But there is another problem, one having to do not with substance but with logistics, that is more typical of praise band services than it is of traditional services. In my experience the service that utilizes a praise band relies so heavily on the band that were the band not there, there would be very little service left. There would be a few prayers and a sermon, but without the band there to lead (perform?) lengthy musical medleys and interludes, there would not be much else. I think this is a problem. No liturgy should stand or fall on the presence (or lack thereof) of any one musician or musical ensemble, and the congregation should not come expecting to hear a certain soundtrack. And I think in most traditional settings such is the case. The focus is not on who is sitting on the organ bench, or which cantor is leading the psalm, or which choir is assisting with the liturgy and hymns, but rather on Word and Sacrament. But in a service that takes its identity from the presence of a praise band, what happens when that group is not there? Does it all fall apart? Is the thing that remains, or that which is substituted, so foreign to those assembled that they don't know what to do or how to participate? Do they feel as though they have been deprived? If so, that is a problem.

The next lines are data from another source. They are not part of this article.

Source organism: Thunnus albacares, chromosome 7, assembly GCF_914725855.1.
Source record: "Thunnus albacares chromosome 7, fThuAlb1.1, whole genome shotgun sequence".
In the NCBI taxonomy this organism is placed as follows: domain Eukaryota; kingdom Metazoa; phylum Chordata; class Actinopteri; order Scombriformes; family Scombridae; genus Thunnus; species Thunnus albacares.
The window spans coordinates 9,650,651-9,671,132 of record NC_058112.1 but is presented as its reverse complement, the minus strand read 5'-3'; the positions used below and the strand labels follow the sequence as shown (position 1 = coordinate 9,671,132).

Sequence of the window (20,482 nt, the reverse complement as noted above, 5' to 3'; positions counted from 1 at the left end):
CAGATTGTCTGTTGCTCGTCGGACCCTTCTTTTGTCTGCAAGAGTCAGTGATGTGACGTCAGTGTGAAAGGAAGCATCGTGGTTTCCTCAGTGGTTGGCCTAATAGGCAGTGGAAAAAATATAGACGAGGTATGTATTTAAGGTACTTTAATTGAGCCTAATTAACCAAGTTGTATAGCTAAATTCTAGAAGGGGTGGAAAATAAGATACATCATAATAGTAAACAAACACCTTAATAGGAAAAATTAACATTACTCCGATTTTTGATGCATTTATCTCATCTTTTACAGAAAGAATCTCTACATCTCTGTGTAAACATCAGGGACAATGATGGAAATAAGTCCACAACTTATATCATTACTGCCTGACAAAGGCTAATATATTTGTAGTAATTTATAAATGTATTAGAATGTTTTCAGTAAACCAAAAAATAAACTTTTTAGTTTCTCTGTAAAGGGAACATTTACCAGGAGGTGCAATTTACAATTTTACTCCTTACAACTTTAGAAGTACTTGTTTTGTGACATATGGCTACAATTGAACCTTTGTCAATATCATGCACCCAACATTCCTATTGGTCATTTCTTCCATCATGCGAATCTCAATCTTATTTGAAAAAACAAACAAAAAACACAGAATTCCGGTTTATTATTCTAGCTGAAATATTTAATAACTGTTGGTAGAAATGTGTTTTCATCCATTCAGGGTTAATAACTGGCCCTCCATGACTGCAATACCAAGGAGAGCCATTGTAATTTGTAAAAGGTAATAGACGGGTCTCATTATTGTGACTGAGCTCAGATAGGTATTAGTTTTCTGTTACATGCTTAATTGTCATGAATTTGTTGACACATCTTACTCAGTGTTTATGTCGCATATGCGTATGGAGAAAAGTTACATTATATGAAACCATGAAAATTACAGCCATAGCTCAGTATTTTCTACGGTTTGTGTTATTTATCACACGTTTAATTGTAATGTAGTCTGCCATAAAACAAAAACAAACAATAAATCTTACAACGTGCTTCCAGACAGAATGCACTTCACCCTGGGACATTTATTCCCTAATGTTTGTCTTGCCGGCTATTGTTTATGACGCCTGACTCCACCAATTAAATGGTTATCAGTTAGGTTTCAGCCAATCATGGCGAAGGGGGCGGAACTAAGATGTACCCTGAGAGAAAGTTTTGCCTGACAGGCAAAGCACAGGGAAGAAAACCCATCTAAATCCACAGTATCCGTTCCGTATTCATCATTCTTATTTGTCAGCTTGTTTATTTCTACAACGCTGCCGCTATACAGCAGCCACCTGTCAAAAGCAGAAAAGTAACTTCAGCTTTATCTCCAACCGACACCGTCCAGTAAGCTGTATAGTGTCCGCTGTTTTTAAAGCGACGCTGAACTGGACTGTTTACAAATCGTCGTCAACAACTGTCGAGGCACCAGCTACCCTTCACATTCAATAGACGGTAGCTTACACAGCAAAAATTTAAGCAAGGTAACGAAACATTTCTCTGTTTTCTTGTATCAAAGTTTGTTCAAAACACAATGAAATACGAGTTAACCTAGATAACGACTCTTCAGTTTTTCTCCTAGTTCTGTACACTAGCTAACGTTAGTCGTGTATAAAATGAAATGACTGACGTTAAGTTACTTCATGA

To be fair, I think it is possible for the same pitfall to happen in traditional worship. If worship is no longer worship because it is not led by a pipe organ or because a certain preacher is not in the pulpit, that is a problem, too.